On Thursday Arthur and I are volunteering for Flint Creek Wildlife Rehabilitation’s Migration Rescue & Recovery. Each morning during the spring and fall migration period, volunteers look for injured fallen birds who have struck buildings in downtown Chicago. Birds rescued by FCWR volunteers are treated at the Northerly Island bird hospital. Salvages are brought to the Field Museum.
A bit of Chicago before sunrise
From the FCWR Blog:
Thousands of birds strike glass on Chicago’s many buildings during their twice-yearly migration through the city. These stunned birds fall to the ground where they lie unconscious. Without intervention, they are stepped on by unaware pedestrians, eaten by hungry gulls or die a slow death without the benefit of medical treatment. These birds include many beautiful warblers, woodpeckers, thrushes and buntings, among others. Last year , an amazing 90% of birds that arrive for treatment at our Northerly Island facility recover and can be released back to the wild. Timely treatment is important to survival rates and rescue teams ensure that birds can be treated by our trained staff at Northerly Island where they will have their best chance of survival.
Finding a safe and legal parking space is about the only hazard we face
Earlier this month at Birding America we attended a lecture by Dave Willard where we learned a lot about the hazards of migration through Chicago’s urban environment. The number of birds that are killed from window strikes each year is incredible.
The Rescue & Recovery we are doing takes place early in the morning, to save or salvage nighttime migrant birds that have struck the buildings before sunrise. According to the American Bird Conservancy, the intrusion of light into migratory bird flyways poses added danger to an already perilous journey. The interior and exterior lights on tall buildings and bright uplights used for decorative illumination of monuments, government offices, parking garages, and other structures of all heights, emit light fields that can entrap birds. The birds are reluctant to fly from a well lit area to a dark one, particularly during periods of low cloud cover or inclement weather when views of the stars and moon, which serve as navigational aids, are obstructed.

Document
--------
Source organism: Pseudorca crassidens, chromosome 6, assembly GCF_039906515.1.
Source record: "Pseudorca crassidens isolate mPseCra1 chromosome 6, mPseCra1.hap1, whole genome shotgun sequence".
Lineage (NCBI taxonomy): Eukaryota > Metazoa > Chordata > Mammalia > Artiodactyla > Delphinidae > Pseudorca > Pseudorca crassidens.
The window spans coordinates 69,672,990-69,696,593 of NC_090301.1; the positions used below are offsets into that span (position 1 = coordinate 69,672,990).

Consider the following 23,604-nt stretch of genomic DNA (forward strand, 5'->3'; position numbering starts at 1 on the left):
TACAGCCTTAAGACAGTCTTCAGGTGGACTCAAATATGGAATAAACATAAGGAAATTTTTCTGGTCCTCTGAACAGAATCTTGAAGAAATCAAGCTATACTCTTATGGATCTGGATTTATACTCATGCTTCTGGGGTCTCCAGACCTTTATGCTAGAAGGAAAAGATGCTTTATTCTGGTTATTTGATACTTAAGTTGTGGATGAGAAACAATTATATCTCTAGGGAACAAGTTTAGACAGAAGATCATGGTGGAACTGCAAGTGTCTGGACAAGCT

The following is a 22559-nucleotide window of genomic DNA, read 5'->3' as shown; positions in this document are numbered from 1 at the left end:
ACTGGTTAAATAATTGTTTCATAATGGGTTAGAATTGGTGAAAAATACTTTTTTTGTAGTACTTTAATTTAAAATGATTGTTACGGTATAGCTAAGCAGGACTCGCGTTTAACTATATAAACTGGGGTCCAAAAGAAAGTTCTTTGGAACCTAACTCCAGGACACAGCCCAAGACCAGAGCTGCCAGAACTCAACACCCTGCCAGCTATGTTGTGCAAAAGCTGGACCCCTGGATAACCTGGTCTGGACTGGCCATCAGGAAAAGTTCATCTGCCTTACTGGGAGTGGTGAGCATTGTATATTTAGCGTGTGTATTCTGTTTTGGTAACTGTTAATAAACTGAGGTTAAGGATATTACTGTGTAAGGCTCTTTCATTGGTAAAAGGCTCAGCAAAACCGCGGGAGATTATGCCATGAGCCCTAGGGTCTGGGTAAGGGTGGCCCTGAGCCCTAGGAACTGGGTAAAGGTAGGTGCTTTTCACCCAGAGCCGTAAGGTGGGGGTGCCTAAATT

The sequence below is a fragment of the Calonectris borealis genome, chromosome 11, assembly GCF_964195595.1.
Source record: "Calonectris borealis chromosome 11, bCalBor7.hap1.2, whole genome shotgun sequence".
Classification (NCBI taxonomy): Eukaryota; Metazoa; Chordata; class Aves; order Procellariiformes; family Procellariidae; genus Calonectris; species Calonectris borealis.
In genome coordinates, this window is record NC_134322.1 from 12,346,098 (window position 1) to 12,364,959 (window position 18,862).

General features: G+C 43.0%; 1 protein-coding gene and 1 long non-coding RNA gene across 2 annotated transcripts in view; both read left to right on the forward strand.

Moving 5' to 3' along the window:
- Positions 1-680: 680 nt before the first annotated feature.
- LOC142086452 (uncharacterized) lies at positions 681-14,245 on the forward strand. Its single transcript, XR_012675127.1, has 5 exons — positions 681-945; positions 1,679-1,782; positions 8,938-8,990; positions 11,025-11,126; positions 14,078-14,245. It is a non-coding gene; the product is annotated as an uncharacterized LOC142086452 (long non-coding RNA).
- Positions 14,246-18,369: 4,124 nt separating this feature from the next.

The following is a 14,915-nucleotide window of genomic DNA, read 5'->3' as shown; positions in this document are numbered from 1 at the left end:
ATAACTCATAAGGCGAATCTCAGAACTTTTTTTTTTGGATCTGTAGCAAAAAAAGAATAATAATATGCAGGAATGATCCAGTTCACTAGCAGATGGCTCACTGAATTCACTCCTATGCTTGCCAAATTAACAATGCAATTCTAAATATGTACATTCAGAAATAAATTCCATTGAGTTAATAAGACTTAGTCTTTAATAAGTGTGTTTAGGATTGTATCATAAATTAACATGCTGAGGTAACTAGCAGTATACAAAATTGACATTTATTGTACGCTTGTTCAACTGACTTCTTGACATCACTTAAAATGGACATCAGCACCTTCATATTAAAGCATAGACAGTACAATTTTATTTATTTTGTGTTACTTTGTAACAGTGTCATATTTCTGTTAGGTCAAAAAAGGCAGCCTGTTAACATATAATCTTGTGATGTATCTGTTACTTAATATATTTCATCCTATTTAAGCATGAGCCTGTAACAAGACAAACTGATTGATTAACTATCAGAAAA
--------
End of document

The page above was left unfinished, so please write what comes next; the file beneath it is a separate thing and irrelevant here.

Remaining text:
So turning off the lights helps. It helps a lot. A study done at Chicago’s McCormick Place convention building found that turning lights off reduced bird deaths by up to 88%. For all the days counted, 1297 birds died from hitting lit windows while only 192 birds died from hitting dark windows (either because the lights were out or heavy drapes were drawn). After adjusting for the variance in lit versus dark windows, the overall reduction was 83%.
Programs like Lights Out Toronto, Smart Lights/Safe Flights in Cleveland, Lights Out Chicago, and several other lights out programs across the U.S. encourage building managers to dim their lights during the spring and fall migration period. Besides saving lives, turning off the lights is good for the environment and saves money on energy costs. That’s why I don’t really understand or support the Earth Hour initiative. A global campaign to switch of lights anytime they aren’t needed – like in all office buildings outside of working hours – would make more sense to me.
As awareness about the hazards to birds caused by buildings increases, programs like WindowCollisions.info and Birds and Buildings are able to educate and work with the public and an increasing number of firms to make modern construction safer for our avian friends. Birds and Buildings works “to educate members of the building industry […] about the design practices that send the wrong signals to birds, the signals that tell birds it is safe to fly into a window.”
Despite the Lights Out programs and expanding knowledge on bird-safe construction practices, bird strikes still occur. Not all of the birds die in the initial strike. Rescue & Recovery aims to collect stunned and injured birds and get them to care as soon as possible. Most rescued birds can be released the same day they were picked up. Yesterday we got good news about a Brown Creeper that was picked up on our morning route – released. Good luck, little creeper!
Brown Creeper, 4-2010, NJ by Kelly Colgan Azar, Creative Commons on Flickr